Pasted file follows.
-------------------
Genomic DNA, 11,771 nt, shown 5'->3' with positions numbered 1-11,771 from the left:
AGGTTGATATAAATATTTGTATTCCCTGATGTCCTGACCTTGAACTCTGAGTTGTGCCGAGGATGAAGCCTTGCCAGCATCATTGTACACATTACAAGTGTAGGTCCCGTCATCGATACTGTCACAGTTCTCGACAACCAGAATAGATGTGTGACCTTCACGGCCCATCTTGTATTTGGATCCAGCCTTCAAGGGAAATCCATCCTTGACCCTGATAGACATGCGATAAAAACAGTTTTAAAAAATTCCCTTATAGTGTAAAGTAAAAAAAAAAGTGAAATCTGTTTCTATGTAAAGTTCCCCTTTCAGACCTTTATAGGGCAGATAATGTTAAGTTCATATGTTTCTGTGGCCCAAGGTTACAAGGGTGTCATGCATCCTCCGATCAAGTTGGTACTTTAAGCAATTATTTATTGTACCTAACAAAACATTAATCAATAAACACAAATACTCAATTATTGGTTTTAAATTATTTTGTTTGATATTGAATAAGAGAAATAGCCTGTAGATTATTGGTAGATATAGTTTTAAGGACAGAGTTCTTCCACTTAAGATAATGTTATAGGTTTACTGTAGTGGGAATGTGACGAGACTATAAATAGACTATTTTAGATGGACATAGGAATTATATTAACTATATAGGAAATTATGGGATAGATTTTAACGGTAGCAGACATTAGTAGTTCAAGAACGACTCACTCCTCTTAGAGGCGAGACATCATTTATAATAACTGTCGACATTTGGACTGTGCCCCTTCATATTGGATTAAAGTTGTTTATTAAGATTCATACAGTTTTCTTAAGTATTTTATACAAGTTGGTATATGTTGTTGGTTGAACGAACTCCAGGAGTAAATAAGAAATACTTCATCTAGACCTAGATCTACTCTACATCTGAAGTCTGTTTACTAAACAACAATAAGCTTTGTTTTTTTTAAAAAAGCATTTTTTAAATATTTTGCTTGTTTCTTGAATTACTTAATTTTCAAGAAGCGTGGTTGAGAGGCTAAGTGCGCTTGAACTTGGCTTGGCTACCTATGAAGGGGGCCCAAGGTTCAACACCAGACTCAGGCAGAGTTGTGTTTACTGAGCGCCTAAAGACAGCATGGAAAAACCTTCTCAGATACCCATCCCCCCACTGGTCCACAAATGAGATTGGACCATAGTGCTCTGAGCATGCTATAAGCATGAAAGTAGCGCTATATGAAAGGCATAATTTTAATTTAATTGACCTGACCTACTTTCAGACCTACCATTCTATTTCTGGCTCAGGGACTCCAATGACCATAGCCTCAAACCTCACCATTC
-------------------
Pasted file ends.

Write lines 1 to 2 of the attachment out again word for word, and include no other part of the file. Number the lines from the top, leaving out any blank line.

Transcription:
Genomic DNA, 11,771 nt, shown 5'->3' with positions numbered 1-11,771 from the left:
AGGTTGATATAAATATTTGTATTCCCTGATGTCCTGACCTTGAACTCTGAGTTGTGCCGAGGATGAAGCCTTGCCAGCATCATTGTACACATTACAAGTGTAGGTCCCGTCATCGATACTGTCACAGTTCTCGACAACCAGAATAGATGTGTGACCTTCACGGCCCATCTTGTATTTGGATCCAGCCTTCAAGGGAAATCCATCCTTGACCCTGATAGACATGCGATAAAAACAGTTTTAAAAAATTCCCTTATAGTGTAAAGTAAAAAAAAAAGTGAAATCTGTTTCTATGTAAAGTTCCCCTTTCAGACCTTTATAGGGCAGATAATGTTAAGTTCATATGTTTCTGTGGCCCAAGGTTACAAGGGTGTCATGCATCCTCCGATCAAGTTGGTACTTTAAGCAATTATTTATTGTACCTAACAAAACATTAATCAATAAACACAAATACTCAATTATTGGTTTTAAATTATTTTGTTTGATATTGAATAAGAGAAATAGCCTGTAGATTATTGGTAGATATAGTTTTAAGGACAGAGTTCTTCCACTTAAGATAATGTTATAGGTTTACTGTAGTGGGAATGTGACGAGACTATAAATAGACTATTTTAGATGGACATAGGAATTATATTAACTATATAGGAAATTATGGGATAGATTTTAACGGTAGCAGACATTAGTAGTTCAAGAACGACTCACTCCTCTTAGAGGCGAGACATCATTTATAATAACTGTCGACATTTGGACTGTGCCCCTTCATATTGGATTAAAGTTGTTTATTAAGATTCATACAGTTTTCTTAAGTATTTTATACAAGTTGGTATATGTTGTTGGTTGAACGAACTCCAGGAGTAAATAAGAAATACTTCATCTAGACCTAGATCTACTCTACATCTGAAGTCTGTTTACTAAACAACAATAAGCTTTGTTTTTTTTAAAAAAGCATTTTTTAAATATTTTGCTTGTTTCTTGAATTACTTAATTTTCAAGAAGCGTGGTTGAGAGGCTAAGTGCGCTTGAACTTGGCTTGGCTACCTATGAAGGGGGCCCAAGGTTCAACACCAGACTCAGGCAGAGTTGTGTTTACTGAGCGCCTAAAGACAGCATGGAAAAACCTTCTCAGATACCCATCCCCCCACTGGTCCACAAATGAGATTGGACCATAGTGCTCTGAGCATGCTATAAGCATGAAAGTAGCGCTATATGAAAGGCATAATTTTAATTTAATTGACCTGACCTACTTTCAGACCTACCATTCTATTTCTGGCTCAGGGACTCCAATGACCATAGCCTCAAACCTCACCATTC